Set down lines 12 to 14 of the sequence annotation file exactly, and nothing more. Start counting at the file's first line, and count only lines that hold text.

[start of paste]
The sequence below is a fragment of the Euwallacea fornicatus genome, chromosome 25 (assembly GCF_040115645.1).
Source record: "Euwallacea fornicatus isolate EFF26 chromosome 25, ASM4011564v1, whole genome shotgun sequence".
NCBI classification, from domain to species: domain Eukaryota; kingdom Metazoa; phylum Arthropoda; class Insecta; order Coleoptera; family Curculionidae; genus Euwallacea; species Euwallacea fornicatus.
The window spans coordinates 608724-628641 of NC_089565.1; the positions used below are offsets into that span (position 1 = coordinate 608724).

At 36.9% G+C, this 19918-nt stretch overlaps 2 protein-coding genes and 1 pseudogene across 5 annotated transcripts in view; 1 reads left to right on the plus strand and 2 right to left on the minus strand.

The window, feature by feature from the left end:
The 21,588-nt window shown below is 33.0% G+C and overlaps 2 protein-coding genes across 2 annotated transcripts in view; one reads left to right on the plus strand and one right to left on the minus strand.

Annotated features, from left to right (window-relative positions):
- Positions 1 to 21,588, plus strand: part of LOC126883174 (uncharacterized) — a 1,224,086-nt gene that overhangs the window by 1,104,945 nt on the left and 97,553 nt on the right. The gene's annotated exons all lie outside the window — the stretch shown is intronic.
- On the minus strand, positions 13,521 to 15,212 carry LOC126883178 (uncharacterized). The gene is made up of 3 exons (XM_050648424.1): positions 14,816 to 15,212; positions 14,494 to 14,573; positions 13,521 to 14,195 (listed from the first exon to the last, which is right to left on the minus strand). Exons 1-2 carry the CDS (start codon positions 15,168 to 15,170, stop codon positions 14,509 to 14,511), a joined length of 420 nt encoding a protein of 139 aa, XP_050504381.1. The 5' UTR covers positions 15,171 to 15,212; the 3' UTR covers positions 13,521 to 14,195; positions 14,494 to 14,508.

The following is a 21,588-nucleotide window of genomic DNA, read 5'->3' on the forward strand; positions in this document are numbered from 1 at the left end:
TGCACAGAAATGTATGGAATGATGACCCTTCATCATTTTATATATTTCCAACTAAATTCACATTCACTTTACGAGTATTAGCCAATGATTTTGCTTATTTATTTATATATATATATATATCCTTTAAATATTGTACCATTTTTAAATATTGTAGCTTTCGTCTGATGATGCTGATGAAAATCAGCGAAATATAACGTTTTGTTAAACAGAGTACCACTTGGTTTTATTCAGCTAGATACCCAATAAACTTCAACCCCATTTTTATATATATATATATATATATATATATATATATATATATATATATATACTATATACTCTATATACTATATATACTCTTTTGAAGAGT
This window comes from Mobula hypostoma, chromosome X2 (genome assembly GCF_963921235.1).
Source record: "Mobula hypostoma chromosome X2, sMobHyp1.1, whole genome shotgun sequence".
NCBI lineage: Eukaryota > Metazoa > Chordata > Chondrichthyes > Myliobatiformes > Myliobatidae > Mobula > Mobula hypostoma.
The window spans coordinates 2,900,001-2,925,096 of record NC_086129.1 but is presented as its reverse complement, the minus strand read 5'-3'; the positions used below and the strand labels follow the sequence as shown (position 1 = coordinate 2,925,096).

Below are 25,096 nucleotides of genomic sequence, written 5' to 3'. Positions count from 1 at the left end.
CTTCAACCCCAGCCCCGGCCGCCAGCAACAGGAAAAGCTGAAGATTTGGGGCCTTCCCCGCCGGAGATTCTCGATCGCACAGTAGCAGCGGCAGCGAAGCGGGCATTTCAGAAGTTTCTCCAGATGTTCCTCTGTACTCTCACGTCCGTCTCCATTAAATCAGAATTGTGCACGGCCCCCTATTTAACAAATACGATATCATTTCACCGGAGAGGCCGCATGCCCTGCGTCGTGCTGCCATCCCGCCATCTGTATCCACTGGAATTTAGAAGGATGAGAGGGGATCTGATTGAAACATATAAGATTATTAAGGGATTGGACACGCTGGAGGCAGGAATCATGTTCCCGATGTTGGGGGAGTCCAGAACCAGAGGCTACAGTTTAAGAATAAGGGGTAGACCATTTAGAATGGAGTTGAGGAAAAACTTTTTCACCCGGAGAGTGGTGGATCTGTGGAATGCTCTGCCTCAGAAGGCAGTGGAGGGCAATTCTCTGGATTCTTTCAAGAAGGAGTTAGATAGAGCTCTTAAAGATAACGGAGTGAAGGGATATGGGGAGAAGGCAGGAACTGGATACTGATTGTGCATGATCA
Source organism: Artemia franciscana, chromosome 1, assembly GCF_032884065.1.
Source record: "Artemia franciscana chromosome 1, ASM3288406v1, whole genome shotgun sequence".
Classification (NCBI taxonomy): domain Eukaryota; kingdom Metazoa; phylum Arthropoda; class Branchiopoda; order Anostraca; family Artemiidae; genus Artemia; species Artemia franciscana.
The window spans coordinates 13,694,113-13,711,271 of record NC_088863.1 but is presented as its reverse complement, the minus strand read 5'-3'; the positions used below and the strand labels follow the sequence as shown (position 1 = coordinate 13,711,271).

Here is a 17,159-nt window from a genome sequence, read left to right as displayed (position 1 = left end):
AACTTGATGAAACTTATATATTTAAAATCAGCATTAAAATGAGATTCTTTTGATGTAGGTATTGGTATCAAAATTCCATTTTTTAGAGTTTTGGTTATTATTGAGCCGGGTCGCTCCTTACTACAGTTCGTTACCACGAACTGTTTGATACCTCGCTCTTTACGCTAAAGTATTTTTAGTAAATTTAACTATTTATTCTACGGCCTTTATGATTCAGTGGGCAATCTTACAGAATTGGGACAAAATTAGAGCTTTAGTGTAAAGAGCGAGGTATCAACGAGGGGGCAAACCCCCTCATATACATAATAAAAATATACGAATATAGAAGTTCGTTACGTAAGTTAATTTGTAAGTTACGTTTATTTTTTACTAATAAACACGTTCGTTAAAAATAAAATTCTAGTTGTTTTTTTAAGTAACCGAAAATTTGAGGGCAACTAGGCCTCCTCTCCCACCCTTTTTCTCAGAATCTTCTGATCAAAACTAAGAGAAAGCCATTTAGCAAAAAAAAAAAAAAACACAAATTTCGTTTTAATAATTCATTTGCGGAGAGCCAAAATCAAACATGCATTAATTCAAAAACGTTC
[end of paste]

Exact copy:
TGCACAGAAATGTATGGAATGATGACCCTTCATCATTTTATATATTTCCAACTAAATTCACATTCACTTTACGAGTATTAGCCAATGATTTTGCTTATTTATTTATATATATATATATATCCTTTAAATATTGTACCATTTTTAAATATTGTAGCTTTCGTCTGATGATGCTGATGAAAATCAGCGAAATATAACGTTTTGTTAAACAGAGTACCACTTGGTTTTATTCAGCTAGATACCCAATAAACTTCAACCCCATTTTTATATATATATATATATATATATATATATATATATATATATATATATACTATATACTCTATATACTATATATACTCTTTTGAAGAGT
This window comes from Mobula hypostoma, chromosome X2 (genome assembly GCF_963921235.1).
Source record: "Mobula hypostoma chromosome X2, sMobHyp1.1, whole genome shotgun sequence".